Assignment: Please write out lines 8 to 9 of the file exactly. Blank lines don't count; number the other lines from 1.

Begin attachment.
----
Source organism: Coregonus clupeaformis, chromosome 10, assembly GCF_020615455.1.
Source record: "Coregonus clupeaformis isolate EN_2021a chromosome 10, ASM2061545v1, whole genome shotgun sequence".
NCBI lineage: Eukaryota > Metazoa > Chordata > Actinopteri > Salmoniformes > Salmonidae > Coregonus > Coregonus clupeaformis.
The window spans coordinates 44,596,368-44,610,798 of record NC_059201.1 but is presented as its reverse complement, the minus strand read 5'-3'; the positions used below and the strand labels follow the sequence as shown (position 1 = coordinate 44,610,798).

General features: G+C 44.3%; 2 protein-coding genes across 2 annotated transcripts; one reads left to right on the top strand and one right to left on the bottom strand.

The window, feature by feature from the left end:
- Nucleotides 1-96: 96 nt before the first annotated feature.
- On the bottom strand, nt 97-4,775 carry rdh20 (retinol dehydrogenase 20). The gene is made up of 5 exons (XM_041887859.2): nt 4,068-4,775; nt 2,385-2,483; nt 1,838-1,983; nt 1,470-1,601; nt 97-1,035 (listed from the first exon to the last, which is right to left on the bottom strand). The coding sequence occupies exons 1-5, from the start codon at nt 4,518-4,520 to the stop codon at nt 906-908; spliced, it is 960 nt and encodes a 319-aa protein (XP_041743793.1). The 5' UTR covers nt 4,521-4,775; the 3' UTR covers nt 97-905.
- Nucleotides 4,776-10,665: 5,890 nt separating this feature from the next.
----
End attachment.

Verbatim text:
- On the bottom strand, nt 97-4,775 carry rdh20 (retinol dehydrogenase 20). The gene is made up of 5 exons (XM_041887859.2): nt 4,068-4,775; nt 2,385-2,483; nt 1,838-1,983; nt 1,470-1,601; nt 97-1,035 (listed from the first exon to the last, which is right to left on the bottom strand). The coding sequence occupies exons 1-5, from the start codon at nt 4,518-4,520 to the stop codon at nt 906-908; spliced, it is 960 nt and encodes a 319-aa protein (XP_041743793.1). The 5' UTR covers nt 4,521-4,775; the 3' UTR covers nt 97-905.
- Nucleotides 4,776-10,665: 5,890 nt separating this feature from the next.